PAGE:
I caught a couple of Lombard pre-Code pictures this past week, the hot-sounding Virtue (1932) and boring-sounding Brief Moment (1933), and only one lived up to my preconceptions. As you know, pre-Code refers to early talkies made prior to institution of the Motion Picture Code (read: censorship) when Hollywood was more like Dodge City and onscreen vice reigned. Virtue and Brief Moment ran 69 minutes each, with the former going fast and the latter an excruciating life sentence.
Brief Moment only lifted itself above tedium when I was shouting at the screen for Carole to get over that bum Gene Raymond, but did Carole listen? No. She continued to refuse to come to her senses and ended up staying with him at fade out. She enacted a torch singer named Abby Fane and he was Rodney, the spoiled son of a vastly wealthy family, and their sudden marriage produced page-one headlines in major metropolitan newspapers. You know how the montages went—1930s screenplays advanced via the device of big headlines in newspapers that saved 10 minutes of exposition.
Brief Moment, another picture that Lombard made on loan out to Columbia, was one of those girl-meets-bum, girl-loses-bum, girl-gets-bum kind of pictures. Personally I was hoping that an apple would fall on Abby’s head and she’d take up with shady nightclub owner Toots, played by Steve Walsh. Toots is clearly nuts for Abby, see? But she doesn’t love him “that way,” so he goes all heart of gold and patches things up between Abby and Rod in the last reel.
How did Lombard survive pictures like this? Her agent, Myron Selznick, must have been one hell of a salesman is all I can say. Only a big star could have pulled this thing off—a woman with a set screen personality like maybe Ruth Chatterton, who was the prototypical long-suffering actress of the early 1930s, or maybe Kay Francis, who was still trending upward in 1933. I’m not saying Lombard wasn’t good; she knew her way around a script and the cameras by this time, but just when you start to believe her performance, she reverts to that deep voice and stilted playing that caused Howard Hawks to nearly fire her from Twentieth Century.
She’s actually much better in the other picture I watched, Virtue, made with Pat O’Brien on loan out to Columbia in 1932. I guess I had seen Virtue 30 years ago, but I have no conscious memory of the experience. All I knew going in was that Lombard played a prostitute and this was a pre-Code picture so I had high hopes of skin and smut—on the order of Joan Crawford’s Rain, made the same year—but after investing those 69 precious minutes as Virtue unspooled, I had experienced neither skin nor smut and found my innocence intact. The setup of the picture has Carole as Mae, a prostitute who is deported out of New York City, but gets off the boat before it sails and stays in town, where she meets hard-boiled, down-on-dames cab driver Jimmy (O’Brien). Oddly, the opening of the picture, with Mae sentenced to get out of town for prostitution, is audio only, with the screen black, so the audience never actually gets to see the actress as a hooker.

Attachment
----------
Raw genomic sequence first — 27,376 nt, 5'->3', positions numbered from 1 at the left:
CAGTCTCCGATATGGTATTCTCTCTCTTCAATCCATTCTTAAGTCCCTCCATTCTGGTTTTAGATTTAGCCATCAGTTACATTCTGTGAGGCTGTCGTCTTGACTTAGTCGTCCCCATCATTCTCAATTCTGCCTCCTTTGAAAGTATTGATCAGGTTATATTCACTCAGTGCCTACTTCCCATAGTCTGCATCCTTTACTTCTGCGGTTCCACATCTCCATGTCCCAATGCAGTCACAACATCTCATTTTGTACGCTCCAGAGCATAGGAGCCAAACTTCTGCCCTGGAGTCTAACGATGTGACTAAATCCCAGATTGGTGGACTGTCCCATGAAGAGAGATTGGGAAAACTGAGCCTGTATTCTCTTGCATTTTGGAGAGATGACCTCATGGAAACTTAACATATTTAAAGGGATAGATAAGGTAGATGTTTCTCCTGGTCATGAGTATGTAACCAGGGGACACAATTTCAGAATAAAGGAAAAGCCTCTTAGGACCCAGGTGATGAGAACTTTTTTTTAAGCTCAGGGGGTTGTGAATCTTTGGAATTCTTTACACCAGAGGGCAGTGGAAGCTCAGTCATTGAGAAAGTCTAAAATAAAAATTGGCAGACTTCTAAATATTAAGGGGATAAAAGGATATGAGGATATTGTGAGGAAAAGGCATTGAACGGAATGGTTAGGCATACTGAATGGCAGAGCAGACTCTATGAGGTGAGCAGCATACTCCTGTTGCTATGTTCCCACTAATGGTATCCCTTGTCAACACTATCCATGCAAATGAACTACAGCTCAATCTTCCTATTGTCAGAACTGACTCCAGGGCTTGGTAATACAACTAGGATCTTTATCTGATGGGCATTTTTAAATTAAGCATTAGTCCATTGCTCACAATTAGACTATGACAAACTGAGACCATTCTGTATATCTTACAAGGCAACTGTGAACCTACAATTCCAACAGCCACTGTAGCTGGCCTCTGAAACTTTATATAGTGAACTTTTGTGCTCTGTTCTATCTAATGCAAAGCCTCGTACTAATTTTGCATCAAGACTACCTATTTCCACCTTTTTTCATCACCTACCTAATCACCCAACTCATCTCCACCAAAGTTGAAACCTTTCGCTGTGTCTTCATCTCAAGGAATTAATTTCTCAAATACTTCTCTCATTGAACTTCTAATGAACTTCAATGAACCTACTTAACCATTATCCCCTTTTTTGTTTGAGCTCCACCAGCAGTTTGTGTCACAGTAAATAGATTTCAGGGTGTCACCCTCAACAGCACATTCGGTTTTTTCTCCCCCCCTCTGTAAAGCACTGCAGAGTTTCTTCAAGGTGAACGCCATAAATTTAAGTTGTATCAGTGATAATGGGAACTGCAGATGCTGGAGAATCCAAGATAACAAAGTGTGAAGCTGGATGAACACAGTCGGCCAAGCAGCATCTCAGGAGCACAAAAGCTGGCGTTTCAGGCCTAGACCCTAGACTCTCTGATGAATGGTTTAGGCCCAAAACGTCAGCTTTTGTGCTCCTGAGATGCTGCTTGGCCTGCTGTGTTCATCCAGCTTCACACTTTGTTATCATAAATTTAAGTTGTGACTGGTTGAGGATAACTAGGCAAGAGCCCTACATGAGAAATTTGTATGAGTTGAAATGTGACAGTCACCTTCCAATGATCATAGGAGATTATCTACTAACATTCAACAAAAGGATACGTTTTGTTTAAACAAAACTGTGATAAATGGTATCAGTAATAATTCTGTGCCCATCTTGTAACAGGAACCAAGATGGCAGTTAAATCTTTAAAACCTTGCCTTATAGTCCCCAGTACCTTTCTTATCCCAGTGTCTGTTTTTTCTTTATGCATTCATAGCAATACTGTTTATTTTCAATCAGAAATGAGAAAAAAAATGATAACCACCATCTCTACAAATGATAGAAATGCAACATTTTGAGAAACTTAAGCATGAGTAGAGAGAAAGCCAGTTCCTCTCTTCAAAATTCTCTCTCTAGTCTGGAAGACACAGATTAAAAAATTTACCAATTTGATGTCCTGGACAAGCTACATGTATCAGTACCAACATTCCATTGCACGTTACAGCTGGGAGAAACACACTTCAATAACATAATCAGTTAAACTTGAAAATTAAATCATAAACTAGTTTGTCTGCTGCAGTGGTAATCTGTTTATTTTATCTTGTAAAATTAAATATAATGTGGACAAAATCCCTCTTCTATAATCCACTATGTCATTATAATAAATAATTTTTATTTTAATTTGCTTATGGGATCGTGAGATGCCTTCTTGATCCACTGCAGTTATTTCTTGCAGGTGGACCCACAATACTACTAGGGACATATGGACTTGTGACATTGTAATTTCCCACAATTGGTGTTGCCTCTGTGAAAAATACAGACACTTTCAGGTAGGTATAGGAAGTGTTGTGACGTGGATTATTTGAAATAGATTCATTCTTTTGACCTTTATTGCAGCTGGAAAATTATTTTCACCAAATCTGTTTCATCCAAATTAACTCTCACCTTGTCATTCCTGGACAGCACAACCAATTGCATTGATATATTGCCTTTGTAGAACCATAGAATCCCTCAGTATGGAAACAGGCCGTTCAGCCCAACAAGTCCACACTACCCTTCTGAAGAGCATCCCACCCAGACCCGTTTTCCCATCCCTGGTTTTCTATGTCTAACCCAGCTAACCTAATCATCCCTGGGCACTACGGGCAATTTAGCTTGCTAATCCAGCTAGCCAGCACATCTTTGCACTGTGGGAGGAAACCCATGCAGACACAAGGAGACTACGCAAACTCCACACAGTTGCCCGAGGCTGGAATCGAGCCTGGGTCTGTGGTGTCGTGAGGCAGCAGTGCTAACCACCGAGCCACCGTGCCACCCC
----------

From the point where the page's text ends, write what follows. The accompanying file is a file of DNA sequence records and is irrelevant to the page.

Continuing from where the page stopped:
Mae and Jimmy get hitched in a New York minute, and he’s dim to the fact that she used to turn tricks. Personally, I’d wonder on my wedding night where my young bride got such talent and enthusiasm, but that’s just me. For the remainder of the picture Mae tries to fly right while we count the minutes until Jimmy gets wise to his wife’s big secret. Then he does find out and circumstances lead him to suspect she’s out turning tricks again, but since Jimmy’s already established as a cynic at heart, it’s not like he’s crushed or anything and at fade out (spoiler alert) they kiss and make up, and I could only hope he spent the next 50 years making the most of his wife’s earned-on-the-street abilities.
I couldn’t make up my mind if I could imagine 23-year-old Carole Lombard as a pay-for-play babe and really, it’s ridiculous unless she was hopped up on opium or booze. But she’s as lucid as always and so we know going in this is a tidy little Hollywood fantasy. Aside from one bouncy braless scene on a city street, there wasn’t any skin, which was the biggest disappointment for me considering Virtue stills that made 1930s voyeur mags like Film Fun. Judging by these images Virtue was a smutfest with lesbian undertones, not a gee-whiz romance espousing, well, virtue. If this were a picture made after institution of Hollywood’s Production Code less than two years later, there could have been no happy ending and Mae would have lost her man as penance for life on the streets.
I came away from these two pictures believing that prior to her big break in 1934, Carole Lombard was only as good as her director and whatever script she was handed. She could act OK, but she couldn’t transcend. Am I wrong here? In what pictures did Lombard rise above the material as a leading lady? It seems clear that it was through her social connections—married to William Powell at this point in her career and benefiting from her access to Powell’s superagent—that she positioned herself for the good fortune that would come with casting in Twentieth Century. Then the tutelage of Howard Hawks changed everything.
I have to agree with your assessment of Carole’s talents on screen prior to 20th Century, Robert. It’s also difficult for me to even really recall that much of her early pre-coders. I’ve seen Virtue but it’s like a heavy fog covers my brain in whatever parts of it partial memories still reside. I’ve the vague impression that Mayo Methot was rather good in it but I could be wrong. It’s that long since I’ve seen it.